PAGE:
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Prominent brand Cookies’ retail cannabis store in Los Angeles plans to close Nov. 7, co-founder and marijuana entrepreneur Berner has announced on social media.
The closure would be at least the second to affect a Cookies-branded outlet in 2023.
A separately owned and managed location in Oklahoma City closed this spring.
California-based Cookies licenses its familiar light-blue branding and proprietary, highly recognizable marijuana strains to separate businesses that hold state licenses around the U.S. and handle day-to-day operations under a franchise model.
But the situation in west Los Angeles – where Cookies Melrose’s landlord is asking for a hefty rent increase, according to people familiar with the situation as well as a publicly available real estate listing – underscores how even the sector’s biggest names are not immune to the cannabis industry’s wider struggles.
In a recent Instagram post, Berner said he “dreaded this day and having to make this announcement.”
“This one hurts,” according to the post by the San Francisco Bay Area-based entrepreneur, whose given name is Gilbert Milam Jr.
Cookies “tried our hardest but we haven’t been able to come to terms with our landlord,” Berner continued, adding that a search for a new location is ongoing but might take some time.
“I want to thank my partners at melrose for this opportunity and for fighting so hard to try and keep it.”
In a follow-up post two days later, a Cookies corporate account said the store was “relocating,” with a new address and opening date to be announced “coming soon.”
Business records list Berner as a Cookies director.
Parker Berling is the organization’s CEO and president, records show.
Cookies Melrose is operated by a California company called Purple Heart Compassion, according to records from the state’s Department of Cannabis Control.
That company’s principals are Arman Arakelyan and Steve Pineda, California secretary of state business records show.
Arkelyan and Pineda did not respond to an MJBizDaily email sent to an address listed in state records.
The Oklahoma City dispensary, which was managed by a national retail chain called TRP, closed this year, Grasslands spokesperson Martha Marshall confirmed to MJBizDaily on behalf of Cookies.
“After much evaluation, we made the tough call to focus our retail efforts in other markets,” Marshall noted.
Cookies Oklahoma City’s social media accounts have been dormant since March, when state voters rejected an adult-use legalization initiative.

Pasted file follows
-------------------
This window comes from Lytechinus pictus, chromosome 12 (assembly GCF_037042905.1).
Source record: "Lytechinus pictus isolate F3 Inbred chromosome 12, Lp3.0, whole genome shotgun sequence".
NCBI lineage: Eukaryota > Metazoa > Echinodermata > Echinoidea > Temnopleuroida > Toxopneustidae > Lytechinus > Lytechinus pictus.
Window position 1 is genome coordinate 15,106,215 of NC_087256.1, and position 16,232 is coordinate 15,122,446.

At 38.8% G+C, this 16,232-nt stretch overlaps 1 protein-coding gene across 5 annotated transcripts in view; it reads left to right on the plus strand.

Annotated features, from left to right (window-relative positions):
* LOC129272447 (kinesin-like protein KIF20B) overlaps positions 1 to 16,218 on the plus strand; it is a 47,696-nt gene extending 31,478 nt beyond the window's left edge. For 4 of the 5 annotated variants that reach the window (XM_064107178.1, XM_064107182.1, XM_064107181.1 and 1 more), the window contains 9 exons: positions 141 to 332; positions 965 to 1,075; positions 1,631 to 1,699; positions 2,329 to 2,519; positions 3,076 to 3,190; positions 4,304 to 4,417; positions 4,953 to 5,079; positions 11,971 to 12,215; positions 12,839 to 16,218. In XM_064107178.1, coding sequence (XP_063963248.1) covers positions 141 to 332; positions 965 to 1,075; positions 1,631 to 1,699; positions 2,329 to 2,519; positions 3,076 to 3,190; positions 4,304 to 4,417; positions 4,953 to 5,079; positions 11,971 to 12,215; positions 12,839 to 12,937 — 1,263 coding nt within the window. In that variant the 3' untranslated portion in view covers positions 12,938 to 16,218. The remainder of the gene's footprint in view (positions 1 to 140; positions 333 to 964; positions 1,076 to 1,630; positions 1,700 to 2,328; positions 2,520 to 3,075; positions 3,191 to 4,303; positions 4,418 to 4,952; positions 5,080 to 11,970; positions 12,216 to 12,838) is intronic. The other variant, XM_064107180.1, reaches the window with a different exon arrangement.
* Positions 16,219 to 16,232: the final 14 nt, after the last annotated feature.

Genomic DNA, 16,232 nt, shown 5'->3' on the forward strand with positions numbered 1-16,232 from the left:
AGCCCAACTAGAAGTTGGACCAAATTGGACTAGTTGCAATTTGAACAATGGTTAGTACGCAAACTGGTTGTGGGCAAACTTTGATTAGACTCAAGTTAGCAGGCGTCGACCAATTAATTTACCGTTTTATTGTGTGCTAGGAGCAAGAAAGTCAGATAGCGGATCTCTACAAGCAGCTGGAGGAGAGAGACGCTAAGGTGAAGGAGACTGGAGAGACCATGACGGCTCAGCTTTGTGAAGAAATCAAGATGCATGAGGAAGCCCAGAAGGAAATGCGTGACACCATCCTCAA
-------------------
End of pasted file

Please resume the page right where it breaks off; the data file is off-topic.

However, a spokesperson for the Oklahoma Medical Marijuana Authority told MJBizDaily that the license is active and pending renewal.
TRP still manages more than 20 other Cookies-branded retail outlets in other markets, including Florida, spokesperson Ken Loo told MJBizDaily.
In all, there are 67 cannabis outlets operating under the Cookies brand “worldwide,” with additional openings planned in New Mexico and in Maine, Marshall said.
The Melrose outlet, located in western Los Angeles close to West Hollywood and its strong tradition of legal marijuana, might be one of the Cookies brand’s most prominent physical presences.
Cookies has a clothing store in Manhattan in New York City and marijuana shops in Las Vegas and San Francisco, but Los Angeles is considered one of the country’s largest legal markets.
The Melrose store opened to enormous crowds and huge lines that drew the ire of neighbors.
It was also vandalized and robbed during the spring 2020 protests of George Floyd’s murder.
After enjoying a high-flying run of success, Cookies has run into legal trouble this year during the marijuana industry’s overall downturn.
The company was sued in Los Angeles County Superior Court by two different sets of investors who alleged that Milam, Berling and other company principals used investor cash as a sort of slush fund to bankroll lavish personal habits.
Company officials have, for the most part, rejected the allegations.
Those suits are pending.
Sometime earlier this spring, Cookies’ landlord at the Melrose Avenue location listed the roughly 3,300-square-foot store for lease.
The asking price was $7 per square foot, with an opening date of Sept. 1, according to a listing posted on LoopNet, a popular commercial real estate website.
Real estate agents connected with the listing did not return an MJBizDaily email seeking comment.
Chris Roberts can be reached at firstname.lastname@example.org.